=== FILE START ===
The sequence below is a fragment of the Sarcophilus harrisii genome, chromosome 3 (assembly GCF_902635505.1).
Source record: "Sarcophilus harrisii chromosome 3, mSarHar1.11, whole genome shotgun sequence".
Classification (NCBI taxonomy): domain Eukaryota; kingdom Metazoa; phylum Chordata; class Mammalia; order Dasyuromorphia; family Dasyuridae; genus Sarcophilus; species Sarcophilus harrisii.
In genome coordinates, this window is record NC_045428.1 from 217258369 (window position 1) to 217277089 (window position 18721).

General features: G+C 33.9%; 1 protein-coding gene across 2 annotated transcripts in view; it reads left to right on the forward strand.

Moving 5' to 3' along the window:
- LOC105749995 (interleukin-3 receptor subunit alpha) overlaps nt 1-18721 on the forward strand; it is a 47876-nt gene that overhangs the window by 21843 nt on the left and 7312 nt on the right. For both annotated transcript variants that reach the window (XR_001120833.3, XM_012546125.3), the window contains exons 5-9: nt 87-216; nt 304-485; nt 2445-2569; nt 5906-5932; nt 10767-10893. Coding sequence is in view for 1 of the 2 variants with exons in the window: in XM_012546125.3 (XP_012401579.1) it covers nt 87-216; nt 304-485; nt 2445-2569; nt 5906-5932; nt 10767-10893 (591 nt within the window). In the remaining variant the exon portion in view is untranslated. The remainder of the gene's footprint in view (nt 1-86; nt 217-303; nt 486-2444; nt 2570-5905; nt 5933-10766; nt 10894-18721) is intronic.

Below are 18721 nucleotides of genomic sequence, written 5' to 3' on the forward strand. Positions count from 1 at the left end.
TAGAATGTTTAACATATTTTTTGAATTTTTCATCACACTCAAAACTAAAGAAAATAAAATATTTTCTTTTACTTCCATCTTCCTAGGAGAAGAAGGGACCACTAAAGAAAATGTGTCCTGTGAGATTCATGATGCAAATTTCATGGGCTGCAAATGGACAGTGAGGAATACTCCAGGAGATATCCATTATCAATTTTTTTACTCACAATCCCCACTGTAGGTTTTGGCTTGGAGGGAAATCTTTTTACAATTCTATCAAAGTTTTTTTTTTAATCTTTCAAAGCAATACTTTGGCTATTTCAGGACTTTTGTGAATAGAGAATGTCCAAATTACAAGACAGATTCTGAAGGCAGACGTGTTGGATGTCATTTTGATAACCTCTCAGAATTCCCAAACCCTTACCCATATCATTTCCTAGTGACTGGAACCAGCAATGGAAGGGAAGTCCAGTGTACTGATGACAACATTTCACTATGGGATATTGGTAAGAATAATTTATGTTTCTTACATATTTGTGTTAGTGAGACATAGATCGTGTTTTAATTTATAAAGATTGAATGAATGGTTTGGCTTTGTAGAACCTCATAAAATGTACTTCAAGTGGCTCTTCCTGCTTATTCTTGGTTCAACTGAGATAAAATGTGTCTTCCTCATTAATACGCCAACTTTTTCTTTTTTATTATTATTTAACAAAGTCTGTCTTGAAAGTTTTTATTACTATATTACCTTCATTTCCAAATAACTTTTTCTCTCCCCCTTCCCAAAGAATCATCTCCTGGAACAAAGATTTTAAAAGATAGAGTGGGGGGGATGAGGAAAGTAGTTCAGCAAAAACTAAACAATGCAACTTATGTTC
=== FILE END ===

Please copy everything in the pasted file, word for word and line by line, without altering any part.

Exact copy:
The sequence below is a fragment of the Sarcophilus harrisii genome, chromosome 3 (assembly GCF_902635505.1).
Source record: "Sarcophilus harrisii chromosome 3, mSarHar1.11, whole genome shotgun sequence".
Classification (NCBI taxonomy): domain Eukaryota; kingdom Metazoa; phylum Chordata; class Mammalia; order Dasyuromorphia; family Dasyuridae; genus Sarcophilus; species Sarcophilus harrisii.
In genome coordinates, this window is record NC_045428.1 from 217258369 (window position 1) to 217277089 (window position 18721).

General features: G+C 33.9%; 1 protein-coding gene across 2 annotated transcripts in view; it reads left to right on the forward strand.

Moving 5' to 3' along the window:
- LOC105749995 (interleukin-3 receptor subunit alpha) overlaps nt 1-18721 on the forward strand; it is a 47876-nt gene that overhangs the window by 21843 nt on the left and 7312 nt on the right. For both annotated transcript variants that reach the window (XR_001120833.3, XM_012546125.3), the window contains exons 5-9: nt 87-216; nt 304-485; nt 2445-2569; nt 5906-5932; nt 10767-10893. Coding sequence is in view for 1 of the 2 variants with exons in the window: in XM_012546125.3 (XP_012401579.1) it covers nt 87-216; nt 304-485; nt 2445-2569; nt 5906-5932; nt 10767-10893 (591 nt within the window). In the remaining variant the exon portion in view is untranslated. The remainder of the gene's footprint in view (nt 1-86; nt 217-303; nt 486-2444; nt 2570-5905; nt 5933-10766; nt 10894-18721) is intronic.

Below are 18721 nucleotides of genomic sequence, written 5' to 3' on the forward strand. Positions count from 1 at the left end.
TAGAATGTTTAACATATTTTTTGAATTTTTCATCACACTCAAAACTAAAGAAAATAAAATATTTTCTTTTACTTCCATCTTCCTAGGAGAAGAAGGGACCACTAAAGAAAATGTGTCCTGTGAGATTCATGATGCAAATTTCATGGGCTGCAAATGGACAGTGAGGAATACTCCAGGAGATATCCATTATCAATTTTTTTACTCACAATCCCCACTGTAGGTTTTGGCTTGGAGGGAAATCTTTTTACAATTCTATCAAAGTTTTTTTTTTAATCTTTCAAAGCAATACTTTGGCTATTTCAGGACTTTTGTGAATAGAGAATGTCCAAATTACAAGACAGATTCTGAAGGCAGACGTGTTGGATGTCATTTTGATAACCTCTCAGAATTCCCAAACCCTTACCCATATCATTTCCTAGTGACTGGAACCAGCAATGGAAGGGAAGTCCAGTGTACTGATGACAACATTTCACTATGGGATATTGGTAAGAATAATTTATGTTTCTTACATATTTGTGTTAGTGAGACATAGATCGTGTTTTAATTTATAAAGATTGAATGAATGGTTTGGCTTTGTAGAACCTCATAAAATGTACTTCAAGTGGCTCTTCCTGCTTATTCTTGGTTCAACTGAGATAAAATGTGTCTTCCTCATTAATACGCCAACTTTTTCTTTTTTATTATTATTTAACAAAGTCTGTCTTGAAAGTTTTTATTACTATATTACCTTCATTTCCAAATAACTTTTTCTCTCCCCCTTCCCAAAGAATCATCTCCTGGAACAAAGATTTTAAAAGATAGAGTGGGGGGGATGAGGAAAGTAGTTCAGCAAAAACTAAACAATGCAACTTATGTTC